Sunday, November 13, 2011

Still Think We're Leaving Iraq? Fools! Think Again!

So, close enough to a trillion dollars later (with so much more to come in, among other things, bills for the care of the American war-wounded and traumatized), don’t let anyone say that the United States got nothing out of the invasion and occupation of Iraq.

We're not leaving. We're never leaving. And we are taking Saddam's commode!

November 13, 2011
Tomgram: Andrew Bacevich, The Passing of the Postwar Era

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Sometimes, just when you least expect it, symbolism steps right up and coldcocks you.  So how about this headline for - in the spirit of our last president - ushering America’s withdrawal from Iraq right over the nearest symbolic cliff: “U.S. empties biggest Iraq base, takes Saddam’s toilet.”  They’re talking about Victory Base, formerly - again in the spirit of thoroughly malevolent symbolism - Camp Victory, the enormous American military base that sits at the edge of Baghdad International Airport and that we were never going to leave.

If you want to measure the size of American pretensions in Iraq once upon a time, just consider this: that base, once meant - as its name implied - to be Washington’s triumphalist and eternal military command post in the oil heartlands of the planet, is encircled by 27 miles of blast walls and razor wire.  (By comparison, the island I live on, Manhattan Island to be exact, is just 13.4 miles long.)  So that’s big.  It was, in fact, the biggest of the 505 bases the U.S. built in Iraq.

By the way, it does seem just a tad ironic that only at the moment of departure are Americans given an accurate count of just how many bases “we” built in that country to the tune of billions of dollars
Previous published figures were in the “more than 300” range.  In recent months, Victory Base has been stripped of much and locked down You can almost hear taps playing for the closing of its Burger King, Subway, Taco Bell, and Cinnabon franchises, its bottled water plant, its electric grid (which delivered power with an effectiveness the occupation was otherwise incapable of providing for the people of Baghdad), its “mother of all PXs,” its hospital, and so many of the other “improvements” now valued at $100 million or more.

Anyway, I was talking about toilets, wasn’t I?  Not to belabor the point, but back in 2003 George W. Bush was given Saddam Hussein’s pistol as a trophy after the Iraqi dictator was captured by U.S. forces in his “spider hole.”   Now, it seems, Americans get the ultimate trophy: the stainless steel toilet Saddam used during his imprisonment in one of his old palaces at Camp Victory for the three years before he was hanged.  On the theory that we installed it, so it’s ours to keep, it was removed in August and shipped back to the United States, destined for the Military Police Museum at Fort Leonard Wood, Missouri.  So, close enough to a trillion dollars later (with so much more to come in, among other things, bills for the care of the American war-wounded and traumatized), don’t let anyone say that the United States got nothing out of the invasion and occupation of Iraq.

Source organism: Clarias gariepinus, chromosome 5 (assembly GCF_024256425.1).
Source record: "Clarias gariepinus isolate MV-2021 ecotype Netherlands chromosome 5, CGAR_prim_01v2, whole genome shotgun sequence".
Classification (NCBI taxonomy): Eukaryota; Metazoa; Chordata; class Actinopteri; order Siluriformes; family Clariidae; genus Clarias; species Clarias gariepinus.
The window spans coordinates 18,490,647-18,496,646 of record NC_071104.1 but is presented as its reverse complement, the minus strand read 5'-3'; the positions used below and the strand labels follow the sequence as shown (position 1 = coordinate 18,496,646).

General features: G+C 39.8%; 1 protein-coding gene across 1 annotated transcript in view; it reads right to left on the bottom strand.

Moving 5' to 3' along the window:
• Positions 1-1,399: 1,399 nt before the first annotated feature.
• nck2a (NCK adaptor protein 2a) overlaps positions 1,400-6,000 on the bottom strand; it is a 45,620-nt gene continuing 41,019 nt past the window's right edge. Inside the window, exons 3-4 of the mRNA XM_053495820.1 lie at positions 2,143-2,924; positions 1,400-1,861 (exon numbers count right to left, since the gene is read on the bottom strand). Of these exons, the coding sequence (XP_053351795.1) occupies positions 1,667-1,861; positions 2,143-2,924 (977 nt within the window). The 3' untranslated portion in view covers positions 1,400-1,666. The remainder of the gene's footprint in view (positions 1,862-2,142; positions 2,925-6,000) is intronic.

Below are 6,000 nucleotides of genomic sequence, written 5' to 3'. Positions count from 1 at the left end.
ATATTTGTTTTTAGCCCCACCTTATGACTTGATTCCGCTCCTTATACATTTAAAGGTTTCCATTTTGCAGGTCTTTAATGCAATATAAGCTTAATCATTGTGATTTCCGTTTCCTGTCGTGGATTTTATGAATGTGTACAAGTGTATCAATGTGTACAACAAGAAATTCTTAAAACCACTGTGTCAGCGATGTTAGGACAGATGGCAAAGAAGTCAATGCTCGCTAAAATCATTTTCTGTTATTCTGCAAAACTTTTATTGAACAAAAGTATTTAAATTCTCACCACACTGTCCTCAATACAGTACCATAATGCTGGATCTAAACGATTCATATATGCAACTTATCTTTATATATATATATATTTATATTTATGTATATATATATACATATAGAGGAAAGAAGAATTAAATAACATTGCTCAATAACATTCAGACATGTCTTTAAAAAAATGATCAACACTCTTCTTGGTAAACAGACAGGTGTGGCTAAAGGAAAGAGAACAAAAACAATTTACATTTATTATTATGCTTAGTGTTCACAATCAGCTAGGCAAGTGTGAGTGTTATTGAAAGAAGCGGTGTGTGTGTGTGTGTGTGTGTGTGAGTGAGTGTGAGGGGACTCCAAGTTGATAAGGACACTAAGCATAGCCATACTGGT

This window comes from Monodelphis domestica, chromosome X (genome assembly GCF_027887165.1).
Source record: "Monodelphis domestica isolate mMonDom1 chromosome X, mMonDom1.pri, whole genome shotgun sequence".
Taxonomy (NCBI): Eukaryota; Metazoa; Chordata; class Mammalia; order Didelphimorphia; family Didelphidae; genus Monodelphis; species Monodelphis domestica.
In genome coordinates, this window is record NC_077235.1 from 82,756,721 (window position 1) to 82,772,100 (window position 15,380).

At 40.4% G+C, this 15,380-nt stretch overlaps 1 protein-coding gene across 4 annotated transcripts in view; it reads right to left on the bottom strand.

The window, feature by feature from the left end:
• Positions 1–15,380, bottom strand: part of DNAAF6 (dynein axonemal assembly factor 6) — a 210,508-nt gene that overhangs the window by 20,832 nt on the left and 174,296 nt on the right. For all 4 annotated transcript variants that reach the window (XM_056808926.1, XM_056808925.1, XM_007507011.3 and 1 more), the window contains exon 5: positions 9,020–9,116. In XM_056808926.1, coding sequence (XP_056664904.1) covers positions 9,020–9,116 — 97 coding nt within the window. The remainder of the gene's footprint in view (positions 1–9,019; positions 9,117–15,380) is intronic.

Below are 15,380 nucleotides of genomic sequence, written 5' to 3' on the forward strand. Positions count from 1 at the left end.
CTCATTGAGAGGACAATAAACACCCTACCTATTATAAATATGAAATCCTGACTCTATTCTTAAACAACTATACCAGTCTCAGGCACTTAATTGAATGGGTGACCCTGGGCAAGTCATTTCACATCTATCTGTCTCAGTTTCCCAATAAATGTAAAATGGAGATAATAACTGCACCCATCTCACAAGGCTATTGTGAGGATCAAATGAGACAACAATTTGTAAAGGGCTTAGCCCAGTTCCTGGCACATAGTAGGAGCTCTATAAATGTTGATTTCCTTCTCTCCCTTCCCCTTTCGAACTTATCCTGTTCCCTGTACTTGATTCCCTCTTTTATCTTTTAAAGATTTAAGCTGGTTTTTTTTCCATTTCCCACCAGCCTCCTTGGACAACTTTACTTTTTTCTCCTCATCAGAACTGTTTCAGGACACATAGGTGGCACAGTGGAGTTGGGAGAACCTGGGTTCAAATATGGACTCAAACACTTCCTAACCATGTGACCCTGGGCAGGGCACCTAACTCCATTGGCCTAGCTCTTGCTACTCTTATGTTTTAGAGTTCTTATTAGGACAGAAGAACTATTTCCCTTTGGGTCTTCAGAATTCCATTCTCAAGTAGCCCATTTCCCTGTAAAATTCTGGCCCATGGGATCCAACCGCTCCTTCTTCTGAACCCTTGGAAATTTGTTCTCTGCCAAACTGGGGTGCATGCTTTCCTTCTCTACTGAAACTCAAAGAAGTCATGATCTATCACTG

When our trophy for the eight-year debacle is a commode, you know that we’re in a new era, even if that's news in Washington, as TomDispatch regular Andrew Bacevich, author of Washington Rules: America’s Path to Permanent War, indicates.
(To catch Timothy MacBain’s latest Tomcast audio interview in which Bacevich discusses how his students have come to accept perpetual American war as normalcy click  here, or download it to your iPod  here.) Tom

Big Change Whether We Like It or Not 
Only Washington Is Clueless
By Andrew Bacevich
In every aspect of human existence, change is a constant.  Yet change that actually matters occurs only rarely.  Even then, except in retrospect, genuinely transformative change is difficult to identify.  By attributing cosmic significance to every novelty and declaring every unexpected event a revolution, self-assigned interpreters of the contemporary scene - politicians and pundits above all - exacerbate the problem of distinguishing between the trivial and the non-trivial.  

Did 9/11 “change everything”?  For a brief period after September 2001, the answer to that question seemed self-evident: of course it did, with massive and irrevocable implications.  A mere decade later, the verdict appears less clear. 

Today, the vast majority of Americans live their lives as if the events of 9/11 had never occurred.  When it comes to leaving a mark on the American way of life, the likes of Steve Jobs and Mark Zuckerberg have long since eclipsed Osama bin Laden.  (Whether the legacies of Jobs and Zuckerberg will prove other than transitory also remains to be seen.)
Anyone claiming to divine the existence of genuinely Big Change Happening Now should, therefore, do so with a sense of modesty and circumspection, recognizing the possibility that unfolding events may reveal a different story.
Click here to read more of this dispatch.

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